I looked in my mirrors and noticed that this thing was really starting to explode!  Bill and I both kicked ourselves a few times for not hanging around back where we just came from, then turned around and blasted back after this beauty.  We were treated to gorgeous updraft towers along the way, and these  continued to change colors as the sun began to set.  We knew there was no chance of ever getting in front of this beast and finally gave up the chase about 10 miles east of Chadron, NE along Highway 20.
There was a nice vault area illuminated by occasional IC/CG activity, but the base was shrinking fast and the whole thing seemed to be moving away from us a "warp" speed.  A somewhat frustrating chase day, but a very pretty storm indeed!  Spent the night in Chadron, NE.  Total miles for today: 585


JUL 1:    Sun - Day 4  Chase Day – Nebraska to NE Colorado:  

As we digested data in Chadron Sunday morning it became more and more apparent that we had to head south.  Temps and dp's were hovering around 58 degrees, and I had the feeling the overcast and drizzle would hang around well into the afternoon.  Conditions were no better to our north, and there was still on-going convection from the night before not too far to our east. But just to our south good insolation was occurring and winds were screaming out of the ESE.

We (Bill Reid, Nancy and myself) hung out near the Alliance water tower for the second day in a row and watched the skies to our west and south.  It didn't take long, we soon spotted decent vertical development in the Cu field to our south.  As we headed south on RT 385 there were hard updraft towers visible to our SSE, but they had very small and high bases.  I noticed we were under some decent looking bases and wanted to get a look at their updraft towers.  These looked decent so we decided to head SE on RT 26 where we could keep an eye on this developing storm.  It soon formed a decent rain free base and a small lowering with rising scud developing right below this feature.  We set the tripods up just in case, but soon decided to head farther east.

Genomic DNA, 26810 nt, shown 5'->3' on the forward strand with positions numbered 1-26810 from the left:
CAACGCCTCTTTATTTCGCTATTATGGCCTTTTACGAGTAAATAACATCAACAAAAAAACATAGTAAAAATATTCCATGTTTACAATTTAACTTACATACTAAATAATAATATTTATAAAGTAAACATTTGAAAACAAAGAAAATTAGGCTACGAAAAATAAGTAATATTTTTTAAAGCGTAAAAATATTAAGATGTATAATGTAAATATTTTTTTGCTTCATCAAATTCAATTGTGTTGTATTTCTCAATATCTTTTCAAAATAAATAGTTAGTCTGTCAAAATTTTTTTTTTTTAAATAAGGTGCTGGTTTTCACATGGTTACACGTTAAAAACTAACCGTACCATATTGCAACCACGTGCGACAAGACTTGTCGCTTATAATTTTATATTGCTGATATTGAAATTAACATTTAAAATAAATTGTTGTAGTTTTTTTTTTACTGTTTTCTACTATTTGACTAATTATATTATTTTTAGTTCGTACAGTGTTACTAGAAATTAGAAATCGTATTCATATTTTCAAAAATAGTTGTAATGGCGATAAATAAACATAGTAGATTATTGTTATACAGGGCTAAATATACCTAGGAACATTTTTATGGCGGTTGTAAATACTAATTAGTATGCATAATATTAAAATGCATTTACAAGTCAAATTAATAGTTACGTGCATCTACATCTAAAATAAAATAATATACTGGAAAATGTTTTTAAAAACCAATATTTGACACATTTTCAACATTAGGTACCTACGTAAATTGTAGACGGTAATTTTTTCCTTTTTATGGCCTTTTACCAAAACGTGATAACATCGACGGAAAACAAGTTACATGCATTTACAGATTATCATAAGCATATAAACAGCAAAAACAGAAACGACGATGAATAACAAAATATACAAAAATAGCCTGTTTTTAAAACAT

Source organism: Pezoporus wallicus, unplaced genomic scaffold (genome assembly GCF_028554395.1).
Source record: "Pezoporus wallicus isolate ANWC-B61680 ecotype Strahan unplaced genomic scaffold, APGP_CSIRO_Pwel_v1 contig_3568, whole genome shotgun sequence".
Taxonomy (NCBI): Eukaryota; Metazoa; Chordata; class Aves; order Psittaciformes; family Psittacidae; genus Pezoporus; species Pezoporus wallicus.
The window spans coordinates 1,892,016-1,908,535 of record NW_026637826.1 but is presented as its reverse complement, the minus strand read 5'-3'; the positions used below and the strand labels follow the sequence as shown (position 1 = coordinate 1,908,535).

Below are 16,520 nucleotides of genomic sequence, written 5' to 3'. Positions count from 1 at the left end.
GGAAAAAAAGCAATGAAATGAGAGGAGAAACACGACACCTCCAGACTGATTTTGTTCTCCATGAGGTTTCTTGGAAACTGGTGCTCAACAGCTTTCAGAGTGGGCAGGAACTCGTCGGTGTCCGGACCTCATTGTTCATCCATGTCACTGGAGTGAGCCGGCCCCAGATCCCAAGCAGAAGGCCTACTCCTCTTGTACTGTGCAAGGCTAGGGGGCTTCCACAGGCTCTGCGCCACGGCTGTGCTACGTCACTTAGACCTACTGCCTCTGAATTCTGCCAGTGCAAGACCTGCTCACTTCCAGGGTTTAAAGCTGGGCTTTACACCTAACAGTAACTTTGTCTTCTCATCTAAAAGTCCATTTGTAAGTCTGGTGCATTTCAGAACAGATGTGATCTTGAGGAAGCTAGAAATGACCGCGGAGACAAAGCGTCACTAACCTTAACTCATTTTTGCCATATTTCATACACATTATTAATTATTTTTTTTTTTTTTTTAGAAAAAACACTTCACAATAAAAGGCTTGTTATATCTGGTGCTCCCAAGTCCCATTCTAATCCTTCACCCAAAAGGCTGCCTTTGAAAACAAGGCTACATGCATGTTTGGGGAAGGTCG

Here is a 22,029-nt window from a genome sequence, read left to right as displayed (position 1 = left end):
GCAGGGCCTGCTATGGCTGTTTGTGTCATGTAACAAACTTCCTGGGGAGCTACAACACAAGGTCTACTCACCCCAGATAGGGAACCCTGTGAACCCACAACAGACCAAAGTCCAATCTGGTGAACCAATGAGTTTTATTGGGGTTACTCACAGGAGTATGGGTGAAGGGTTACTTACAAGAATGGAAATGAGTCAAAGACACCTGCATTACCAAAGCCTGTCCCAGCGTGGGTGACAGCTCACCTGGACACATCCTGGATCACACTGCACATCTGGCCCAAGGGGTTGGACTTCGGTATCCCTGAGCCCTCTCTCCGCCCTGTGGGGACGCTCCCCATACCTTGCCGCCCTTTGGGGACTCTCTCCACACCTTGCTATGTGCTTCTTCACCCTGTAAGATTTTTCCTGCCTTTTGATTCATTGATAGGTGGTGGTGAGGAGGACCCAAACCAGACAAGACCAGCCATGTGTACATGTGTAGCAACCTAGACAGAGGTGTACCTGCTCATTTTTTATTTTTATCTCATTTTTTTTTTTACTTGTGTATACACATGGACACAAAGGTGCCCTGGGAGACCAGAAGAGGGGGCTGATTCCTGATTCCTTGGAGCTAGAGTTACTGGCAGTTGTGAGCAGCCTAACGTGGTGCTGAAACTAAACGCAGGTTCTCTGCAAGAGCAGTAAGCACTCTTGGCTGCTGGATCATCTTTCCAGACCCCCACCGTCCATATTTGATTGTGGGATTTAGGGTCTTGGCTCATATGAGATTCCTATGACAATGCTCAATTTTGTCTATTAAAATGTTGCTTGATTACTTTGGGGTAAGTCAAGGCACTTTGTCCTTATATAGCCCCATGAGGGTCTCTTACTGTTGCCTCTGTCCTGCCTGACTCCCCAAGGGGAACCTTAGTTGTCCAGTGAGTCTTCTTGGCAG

At Broadwater we turned north on a gravel road where we had a good look at a nice dark circular base and vault region just to the east of the base.  There were also some nice bulbous gray mammatus and CC's to our east.  The storm was coming south right at us so we moved a bit south for another photo stop which was cut short as a hail core was rapidly approaching.  We were lucky to make it back to Broadwater before the really big stones caught up to us, but we did get pelted with a few 1"+ hailstones.


We continued straight south on another gravel road south of Broadwater and stopped again just east of Dalton to discuss our next move.  The time was 4:46 MDT when Bill noticed a semi-transparent condensation funnel on the ground a few miles to our SW.  This thing had somewhat of a "landspout look" to it as the broad whirl was being pushed out at the base to the west, apparently by the strong outflow from the parent storm to it's east. The top of the circulation curved toward some flanking line towers to the East, but disappeared well below the cloud base level.  I'm not sure if I should call this short-lived two minute event a weak tornado or not, but I guess that is what it was.  While filming this thing we also got sand blasted by 50+ MPH winds hitting our backs and heading SW directly towards the funnel!